- The commission said that based on EACC Annual Corruption Perception Surveys, there are increased incidents of corruption in election years.
- "Increased incidents of corruption can be attributed to campaign financing.
The Ethics and Anti-Corruption Commission has decried that persons with questionable integrity have continued to be allowed to run for elective positions.
In a presentation to the National Dialogue Committee, EACC chair David Oginde and CEO Twalib Mbarak said tainted Kenyans have also continued to be appointed to public office.
They observed that persons with integrity issues have been cleared to run for elections or appointed to state and public office contrary to provisions of Chapter Six of the Constitution.
"This perpetuates impunity and continued unethical conduct. EACC proposed enhancement of procedures and mechanisms for vetting of persons for election and appointment to state and public office," Oginde said.
"This will entail amendment of the Leadership and Integrity Act for effective administration of Chapter Six of the Constitution which will ensure selection based on competence, suitability and personal integrity."
The commission said that based on EACC Annual Corruption Perception Surveys, there are increased incidents of corruption in election years in the form of embezzlement, fraud, bribery and misuse of public resources.
"Increased incidents of corruption can be attributed to campaign financing. Public resources such as motor vehicles and staff have also been used irregularly to support aspirants serving in public positions," the commission added.
EACC recommended the operationalisation of the Election Campaign Financing Act 2013 to streamline campaign financing.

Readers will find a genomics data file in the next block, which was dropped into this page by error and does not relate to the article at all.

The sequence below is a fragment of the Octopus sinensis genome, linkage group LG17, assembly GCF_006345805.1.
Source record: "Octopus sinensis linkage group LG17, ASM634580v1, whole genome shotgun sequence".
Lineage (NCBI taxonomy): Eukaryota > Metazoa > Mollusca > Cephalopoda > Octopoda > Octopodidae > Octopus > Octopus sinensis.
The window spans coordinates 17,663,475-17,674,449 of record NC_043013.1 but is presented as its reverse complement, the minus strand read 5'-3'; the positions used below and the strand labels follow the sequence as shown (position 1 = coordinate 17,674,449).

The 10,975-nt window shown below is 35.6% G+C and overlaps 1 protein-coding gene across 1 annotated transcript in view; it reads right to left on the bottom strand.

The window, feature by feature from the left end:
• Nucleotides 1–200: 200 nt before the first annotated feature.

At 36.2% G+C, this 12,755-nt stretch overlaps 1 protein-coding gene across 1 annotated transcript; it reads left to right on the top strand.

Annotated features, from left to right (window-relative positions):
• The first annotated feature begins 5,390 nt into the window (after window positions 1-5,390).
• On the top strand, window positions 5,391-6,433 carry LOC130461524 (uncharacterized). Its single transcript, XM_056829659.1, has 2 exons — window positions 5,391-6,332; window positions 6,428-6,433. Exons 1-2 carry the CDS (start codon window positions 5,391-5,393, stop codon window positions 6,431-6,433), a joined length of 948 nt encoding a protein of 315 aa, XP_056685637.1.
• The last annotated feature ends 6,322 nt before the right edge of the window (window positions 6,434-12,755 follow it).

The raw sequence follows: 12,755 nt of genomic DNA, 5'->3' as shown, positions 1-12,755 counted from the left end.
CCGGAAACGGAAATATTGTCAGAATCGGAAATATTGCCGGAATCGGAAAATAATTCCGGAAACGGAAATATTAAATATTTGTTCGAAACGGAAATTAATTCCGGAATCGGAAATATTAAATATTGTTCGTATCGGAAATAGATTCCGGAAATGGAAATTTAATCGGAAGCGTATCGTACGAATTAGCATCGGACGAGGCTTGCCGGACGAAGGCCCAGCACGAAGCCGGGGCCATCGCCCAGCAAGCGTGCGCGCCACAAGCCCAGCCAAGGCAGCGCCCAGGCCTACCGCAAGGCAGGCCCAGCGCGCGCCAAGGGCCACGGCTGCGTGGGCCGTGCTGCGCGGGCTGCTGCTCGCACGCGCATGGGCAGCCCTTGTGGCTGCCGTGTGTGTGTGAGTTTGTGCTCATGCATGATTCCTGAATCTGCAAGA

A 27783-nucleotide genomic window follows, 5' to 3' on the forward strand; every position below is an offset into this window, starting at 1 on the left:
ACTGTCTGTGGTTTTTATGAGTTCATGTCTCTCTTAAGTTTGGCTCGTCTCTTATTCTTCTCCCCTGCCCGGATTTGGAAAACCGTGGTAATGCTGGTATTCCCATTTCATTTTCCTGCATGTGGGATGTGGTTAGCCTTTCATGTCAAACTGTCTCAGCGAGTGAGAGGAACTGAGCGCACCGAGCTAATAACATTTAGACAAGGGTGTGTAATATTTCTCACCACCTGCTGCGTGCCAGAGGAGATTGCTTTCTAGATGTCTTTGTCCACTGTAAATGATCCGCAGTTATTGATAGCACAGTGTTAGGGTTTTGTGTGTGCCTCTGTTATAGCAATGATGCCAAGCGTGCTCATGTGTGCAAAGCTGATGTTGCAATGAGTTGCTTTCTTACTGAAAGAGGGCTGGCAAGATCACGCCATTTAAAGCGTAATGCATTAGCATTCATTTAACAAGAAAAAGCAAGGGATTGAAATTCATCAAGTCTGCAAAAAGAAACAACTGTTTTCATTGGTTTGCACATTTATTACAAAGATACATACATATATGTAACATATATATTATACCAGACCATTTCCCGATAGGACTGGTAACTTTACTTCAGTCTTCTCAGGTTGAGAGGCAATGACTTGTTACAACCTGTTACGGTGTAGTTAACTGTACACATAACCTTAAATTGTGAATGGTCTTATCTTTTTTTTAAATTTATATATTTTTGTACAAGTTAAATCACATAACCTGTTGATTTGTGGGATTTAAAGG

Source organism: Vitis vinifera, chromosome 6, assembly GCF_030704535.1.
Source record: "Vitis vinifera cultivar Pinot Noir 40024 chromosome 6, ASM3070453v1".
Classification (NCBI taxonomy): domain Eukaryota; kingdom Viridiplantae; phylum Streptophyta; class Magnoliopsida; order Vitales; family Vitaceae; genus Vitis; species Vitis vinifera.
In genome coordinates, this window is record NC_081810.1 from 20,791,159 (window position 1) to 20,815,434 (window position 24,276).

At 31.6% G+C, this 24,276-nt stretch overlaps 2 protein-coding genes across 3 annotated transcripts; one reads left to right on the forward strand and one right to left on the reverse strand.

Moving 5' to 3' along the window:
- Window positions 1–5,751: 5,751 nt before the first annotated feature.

The commission added that state and public officials implicated in corruption continue to hold office until all possibilities of appeal or review are exhausted.
It added that county governors exercise executive powers without commensurate accountability.
"EACC submitted that most instances of corruption in county governments are instigated by governors through proxies yet they remain principal beneficiaries," Mbaruk said.
"Whereas the accounting officers who are mainly chief officers who are held responsible, the principal beneficiaries often escape responsibility and accountability."
The commission proposed legislative amendments to hold governors accountable for corruption within counties.
It added that the unique operation of constitutional agencies within the criminal justice sector should be guaranteed budgetary allocation and disbursement without undue interference and bureaucracy.
"EACC has noted delayed disbursement of budgetary allocation thereby hampering effective discharge of its constitutional mandate," the commission added.
It proposed legislative amendments to guarantee operational independence.
The commission said this could be achieved by ensuring adequate budgetary allocation and timely disbursement for the effective discharge of constitutional and statutory mandates.
It further said the government should address conflicts of interest arising from members of oversight committees who are under scrutiny by law enforcement agencies.